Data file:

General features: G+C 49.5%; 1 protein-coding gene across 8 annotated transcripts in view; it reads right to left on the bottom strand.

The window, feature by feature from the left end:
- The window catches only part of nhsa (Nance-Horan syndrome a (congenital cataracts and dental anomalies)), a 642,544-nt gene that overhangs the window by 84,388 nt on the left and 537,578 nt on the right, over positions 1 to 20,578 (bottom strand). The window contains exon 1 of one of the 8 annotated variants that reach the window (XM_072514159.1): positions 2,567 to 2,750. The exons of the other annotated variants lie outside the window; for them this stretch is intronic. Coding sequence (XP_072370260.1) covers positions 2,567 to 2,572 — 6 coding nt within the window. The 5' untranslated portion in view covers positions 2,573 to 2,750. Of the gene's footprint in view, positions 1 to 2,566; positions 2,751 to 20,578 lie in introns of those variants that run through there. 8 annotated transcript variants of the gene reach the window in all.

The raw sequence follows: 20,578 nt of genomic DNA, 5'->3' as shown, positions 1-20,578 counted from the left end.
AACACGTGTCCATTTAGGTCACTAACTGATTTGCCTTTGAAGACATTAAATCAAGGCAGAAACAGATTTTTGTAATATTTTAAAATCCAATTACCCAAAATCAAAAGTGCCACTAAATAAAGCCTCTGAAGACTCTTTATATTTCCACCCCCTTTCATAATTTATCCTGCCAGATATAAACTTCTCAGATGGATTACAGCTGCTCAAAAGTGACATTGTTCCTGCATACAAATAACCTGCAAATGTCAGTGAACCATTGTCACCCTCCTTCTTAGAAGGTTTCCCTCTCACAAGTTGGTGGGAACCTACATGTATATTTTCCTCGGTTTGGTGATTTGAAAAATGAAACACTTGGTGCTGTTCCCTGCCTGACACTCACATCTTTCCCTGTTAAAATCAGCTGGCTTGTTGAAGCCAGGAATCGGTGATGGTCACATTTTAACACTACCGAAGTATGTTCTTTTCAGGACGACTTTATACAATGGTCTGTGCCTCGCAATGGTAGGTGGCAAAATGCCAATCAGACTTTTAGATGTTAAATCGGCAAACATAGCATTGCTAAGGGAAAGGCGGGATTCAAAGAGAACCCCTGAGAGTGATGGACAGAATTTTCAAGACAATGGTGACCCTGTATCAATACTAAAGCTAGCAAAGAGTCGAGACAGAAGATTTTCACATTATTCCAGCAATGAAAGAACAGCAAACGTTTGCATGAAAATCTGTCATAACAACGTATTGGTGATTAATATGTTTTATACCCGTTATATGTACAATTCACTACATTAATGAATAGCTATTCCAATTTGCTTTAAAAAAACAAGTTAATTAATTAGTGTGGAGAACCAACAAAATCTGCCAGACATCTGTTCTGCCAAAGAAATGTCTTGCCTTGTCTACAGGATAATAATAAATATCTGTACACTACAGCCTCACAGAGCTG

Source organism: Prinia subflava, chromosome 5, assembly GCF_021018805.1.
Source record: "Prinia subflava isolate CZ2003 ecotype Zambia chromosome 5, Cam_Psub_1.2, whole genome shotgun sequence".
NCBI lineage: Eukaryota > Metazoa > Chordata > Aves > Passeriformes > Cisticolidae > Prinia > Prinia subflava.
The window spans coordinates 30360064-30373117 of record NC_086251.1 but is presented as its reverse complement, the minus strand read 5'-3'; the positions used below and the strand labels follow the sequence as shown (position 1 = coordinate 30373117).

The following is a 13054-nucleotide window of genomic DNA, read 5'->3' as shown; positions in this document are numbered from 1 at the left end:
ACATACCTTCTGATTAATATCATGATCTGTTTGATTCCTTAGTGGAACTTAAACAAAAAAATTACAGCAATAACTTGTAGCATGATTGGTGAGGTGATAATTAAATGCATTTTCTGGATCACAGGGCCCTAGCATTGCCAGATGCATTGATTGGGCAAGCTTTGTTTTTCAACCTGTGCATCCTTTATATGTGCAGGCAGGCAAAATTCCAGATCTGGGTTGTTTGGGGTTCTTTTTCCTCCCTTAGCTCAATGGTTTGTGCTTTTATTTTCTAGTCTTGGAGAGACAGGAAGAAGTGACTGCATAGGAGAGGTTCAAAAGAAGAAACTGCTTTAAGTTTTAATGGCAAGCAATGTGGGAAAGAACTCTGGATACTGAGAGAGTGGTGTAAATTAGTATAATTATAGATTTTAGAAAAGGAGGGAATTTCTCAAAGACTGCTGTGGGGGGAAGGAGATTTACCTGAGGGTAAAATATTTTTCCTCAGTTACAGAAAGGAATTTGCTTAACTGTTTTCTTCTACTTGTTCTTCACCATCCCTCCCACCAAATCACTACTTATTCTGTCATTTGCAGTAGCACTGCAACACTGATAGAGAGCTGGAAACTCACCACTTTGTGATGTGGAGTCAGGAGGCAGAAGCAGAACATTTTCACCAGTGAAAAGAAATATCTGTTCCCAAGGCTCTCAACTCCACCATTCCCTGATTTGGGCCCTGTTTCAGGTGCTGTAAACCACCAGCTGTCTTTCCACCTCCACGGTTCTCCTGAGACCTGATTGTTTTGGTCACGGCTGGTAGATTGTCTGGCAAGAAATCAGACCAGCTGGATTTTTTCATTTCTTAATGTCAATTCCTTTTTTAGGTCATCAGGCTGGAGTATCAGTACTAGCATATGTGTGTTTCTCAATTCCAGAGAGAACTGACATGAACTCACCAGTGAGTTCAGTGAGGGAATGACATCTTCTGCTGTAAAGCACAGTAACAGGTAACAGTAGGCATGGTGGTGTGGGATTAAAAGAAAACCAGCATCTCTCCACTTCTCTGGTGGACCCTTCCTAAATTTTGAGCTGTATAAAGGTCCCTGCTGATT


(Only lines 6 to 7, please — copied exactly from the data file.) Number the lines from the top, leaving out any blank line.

Source organism: Prinia subflava, chromosome 5, assembly GCF_021018805.1.
Source record: "Prinia subflava isolate CZ2003 ecotype Zambia chromosome 5, Cam_Psub_1.2, whole genome shotgun sequence".